• Do not disturb! Once owls have taken up residence the box, do not attempt to move it. In fact, barn owls are protected and you could face fines if you disrupt their nests.
  • Minimize pesticide and rodenticide use to avoid removing the birds’ prey or accidentally poisoning owls.
  • Minimize outdoor lighting near the nest box to help owls feel more comfortable when they’re active at night.
  • Keep pets indoors at night to avoid scaring away the prey that owls will be hunting.
  • Avoid excess activity near the box, as many owls are sensitive to disturbances and may abandon nests if they feel stressed.
  • Keep a nearby stand of trees or small brushy area naturalized as shelter and perching space outside of the box.

Owls make wonderful neighbors, and if you put up the right home for them and take a few simple steps to make them welcome, you’ll soon enjoy the free pest control services they’re happy to provide.

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  • abby mendoza says:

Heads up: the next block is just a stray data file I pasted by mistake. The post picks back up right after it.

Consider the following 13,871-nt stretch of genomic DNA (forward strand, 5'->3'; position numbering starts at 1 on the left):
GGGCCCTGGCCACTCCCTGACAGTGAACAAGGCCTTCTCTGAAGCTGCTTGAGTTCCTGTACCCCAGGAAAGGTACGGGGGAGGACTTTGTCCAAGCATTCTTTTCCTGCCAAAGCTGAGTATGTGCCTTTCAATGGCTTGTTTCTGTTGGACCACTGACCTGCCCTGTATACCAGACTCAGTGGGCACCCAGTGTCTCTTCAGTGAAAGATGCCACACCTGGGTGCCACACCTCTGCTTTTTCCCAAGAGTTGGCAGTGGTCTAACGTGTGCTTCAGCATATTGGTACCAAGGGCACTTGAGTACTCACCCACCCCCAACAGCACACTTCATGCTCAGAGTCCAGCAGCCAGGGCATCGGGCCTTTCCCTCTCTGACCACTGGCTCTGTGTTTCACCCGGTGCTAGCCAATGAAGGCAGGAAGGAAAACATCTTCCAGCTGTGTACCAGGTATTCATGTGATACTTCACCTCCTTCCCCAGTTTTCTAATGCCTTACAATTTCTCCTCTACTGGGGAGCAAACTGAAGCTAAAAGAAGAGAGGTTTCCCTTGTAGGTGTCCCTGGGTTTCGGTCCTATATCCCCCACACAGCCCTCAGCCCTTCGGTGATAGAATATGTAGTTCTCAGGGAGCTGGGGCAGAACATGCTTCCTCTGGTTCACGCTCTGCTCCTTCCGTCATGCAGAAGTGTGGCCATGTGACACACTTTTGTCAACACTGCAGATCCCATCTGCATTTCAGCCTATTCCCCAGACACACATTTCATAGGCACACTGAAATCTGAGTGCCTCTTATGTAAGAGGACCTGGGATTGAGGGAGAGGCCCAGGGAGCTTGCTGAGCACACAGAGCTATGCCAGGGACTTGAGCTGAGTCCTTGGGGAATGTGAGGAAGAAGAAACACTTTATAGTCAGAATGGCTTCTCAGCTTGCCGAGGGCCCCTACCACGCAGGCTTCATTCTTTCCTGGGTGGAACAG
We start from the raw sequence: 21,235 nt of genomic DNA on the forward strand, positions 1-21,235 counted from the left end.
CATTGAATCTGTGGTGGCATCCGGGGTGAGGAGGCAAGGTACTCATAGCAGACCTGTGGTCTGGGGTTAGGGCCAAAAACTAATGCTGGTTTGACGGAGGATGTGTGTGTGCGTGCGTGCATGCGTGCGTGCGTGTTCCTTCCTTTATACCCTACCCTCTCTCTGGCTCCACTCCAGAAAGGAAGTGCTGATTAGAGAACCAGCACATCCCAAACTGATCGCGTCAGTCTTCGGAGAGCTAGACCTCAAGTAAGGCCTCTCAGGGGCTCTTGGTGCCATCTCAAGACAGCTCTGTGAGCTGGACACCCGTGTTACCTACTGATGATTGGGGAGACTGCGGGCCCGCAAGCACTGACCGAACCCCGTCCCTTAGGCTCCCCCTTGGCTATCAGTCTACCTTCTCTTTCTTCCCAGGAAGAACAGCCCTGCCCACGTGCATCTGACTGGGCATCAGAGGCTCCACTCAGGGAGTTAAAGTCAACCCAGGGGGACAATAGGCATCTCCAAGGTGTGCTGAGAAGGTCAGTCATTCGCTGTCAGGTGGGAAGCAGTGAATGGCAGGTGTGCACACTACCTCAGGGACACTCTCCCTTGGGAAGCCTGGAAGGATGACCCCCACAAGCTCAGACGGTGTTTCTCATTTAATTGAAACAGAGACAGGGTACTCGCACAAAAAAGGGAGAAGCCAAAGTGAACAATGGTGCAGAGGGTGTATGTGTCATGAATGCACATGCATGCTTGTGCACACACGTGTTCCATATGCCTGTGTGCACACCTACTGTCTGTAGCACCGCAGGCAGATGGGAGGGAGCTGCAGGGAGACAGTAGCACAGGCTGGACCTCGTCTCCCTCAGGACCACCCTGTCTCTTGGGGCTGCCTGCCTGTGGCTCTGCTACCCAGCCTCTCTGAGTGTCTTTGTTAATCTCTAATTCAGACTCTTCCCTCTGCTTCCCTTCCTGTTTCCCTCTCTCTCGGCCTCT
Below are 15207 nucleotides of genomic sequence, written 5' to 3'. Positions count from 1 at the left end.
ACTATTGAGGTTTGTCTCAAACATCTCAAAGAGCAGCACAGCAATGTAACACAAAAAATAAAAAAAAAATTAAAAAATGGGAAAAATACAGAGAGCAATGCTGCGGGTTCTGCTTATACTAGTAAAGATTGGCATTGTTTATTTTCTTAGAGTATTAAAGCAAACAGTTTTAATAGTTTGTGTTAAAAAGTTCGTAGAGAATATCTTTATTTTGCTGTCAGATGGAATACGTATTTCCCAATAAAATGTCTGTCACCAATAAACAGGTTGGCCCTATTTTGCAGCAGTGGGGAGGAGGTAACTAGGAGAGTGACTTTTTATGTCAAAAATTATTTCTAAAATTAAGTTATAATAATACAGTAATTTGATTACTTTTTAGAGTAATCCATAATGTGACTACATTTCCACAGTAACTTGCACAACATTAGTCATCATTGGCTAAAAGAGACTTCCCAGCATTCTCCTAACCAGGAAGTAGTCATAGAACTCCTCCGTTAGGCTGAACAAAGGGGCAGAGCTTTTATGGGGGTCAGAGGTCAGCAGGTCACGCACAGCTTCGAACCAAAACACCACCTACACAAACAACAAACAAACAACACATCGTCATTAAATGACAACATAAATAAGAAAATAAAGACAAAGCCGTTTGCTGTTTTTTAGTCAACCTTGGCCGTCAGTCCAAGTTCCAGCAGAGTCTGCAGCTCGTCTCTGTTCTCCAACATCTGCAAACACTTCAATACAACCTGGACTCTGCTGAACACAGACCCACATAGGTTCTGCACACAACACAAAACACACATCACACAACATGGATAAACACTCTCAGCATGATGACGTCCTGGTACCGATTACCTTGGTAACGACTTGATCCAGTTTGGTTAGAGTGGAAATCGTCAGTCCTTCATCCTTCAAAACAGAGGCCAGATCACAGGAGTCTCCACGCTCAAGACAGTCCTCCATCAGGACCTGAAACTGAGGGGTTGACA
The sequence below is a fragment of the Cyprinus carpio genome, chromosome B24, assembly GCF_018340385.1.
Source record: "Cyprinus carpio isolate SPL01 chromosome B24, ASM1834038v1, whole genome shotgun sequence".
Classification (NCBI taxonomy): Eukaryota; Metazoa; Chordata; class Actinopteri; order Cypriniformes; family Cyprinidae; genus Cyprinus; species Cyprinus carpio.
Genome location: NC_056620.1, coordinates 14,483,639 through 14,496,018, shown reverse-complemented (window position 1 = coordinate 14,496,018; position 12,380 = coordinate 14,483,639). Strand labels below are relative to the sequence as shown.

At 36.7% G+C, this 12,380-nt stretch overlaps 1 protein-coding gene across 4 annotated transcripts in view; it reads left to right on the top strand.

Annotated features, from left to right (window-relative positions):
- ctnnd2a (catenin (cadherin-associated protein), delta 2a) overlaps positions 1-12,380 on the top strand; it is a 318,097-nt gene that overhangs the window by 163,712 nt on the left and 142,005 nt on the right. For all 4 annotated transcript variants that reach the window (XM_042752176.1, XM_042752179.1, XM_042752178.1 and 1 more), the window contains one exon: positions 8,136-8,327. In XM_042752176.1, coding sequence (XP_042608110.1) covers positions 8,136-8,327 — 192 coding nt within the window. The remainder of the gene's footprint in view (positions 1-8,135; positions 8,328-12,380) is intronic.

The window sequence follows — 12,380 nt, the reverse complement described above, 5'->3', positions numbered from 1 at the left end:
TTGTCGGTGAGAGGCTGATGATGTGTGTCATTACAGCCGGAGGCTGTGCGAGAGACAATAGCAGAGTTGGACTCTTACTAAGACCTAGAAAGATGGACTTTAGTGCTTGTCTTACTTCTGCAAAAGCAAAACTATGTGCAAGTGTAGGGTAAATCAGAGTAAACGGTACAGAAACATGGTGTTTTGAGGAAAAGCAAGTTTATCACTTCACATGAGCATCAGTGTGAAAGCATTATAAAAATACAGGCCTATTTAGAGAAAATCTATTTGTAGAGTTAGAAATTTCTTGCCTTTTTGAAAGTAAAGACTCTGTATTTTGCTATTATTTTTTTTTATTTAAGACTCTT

Great article on owl houses. They have fascinating yearly habits that I found described here https://modlines.com/blogs/vundahboah-amish-goods/yearly-screech-owl-habits-in-the-owl-box-house

  • Andrea says:

    Love this idea, but my neighbors have a very small dog. Will owls harm dogs?

  • If you notice a hole in the upper left-hand corner of your Farmers' Almanac, don't return it to the store! That hole isn't a defect; it's a part of history. Starting with the first edition of the Farmers' Almanac in 1818, readers used to nail holes into the corners to hang it up in their homes, barns, and outhouses (to provide both reading material and toilet paper). In 1919, the Almanac's publishers began pre-drilling holes in the corners to make it even easier for readers to keep all of that invaluable information (and paper) handy.

    Reading Farmers' Almanac on Tablet with Doggie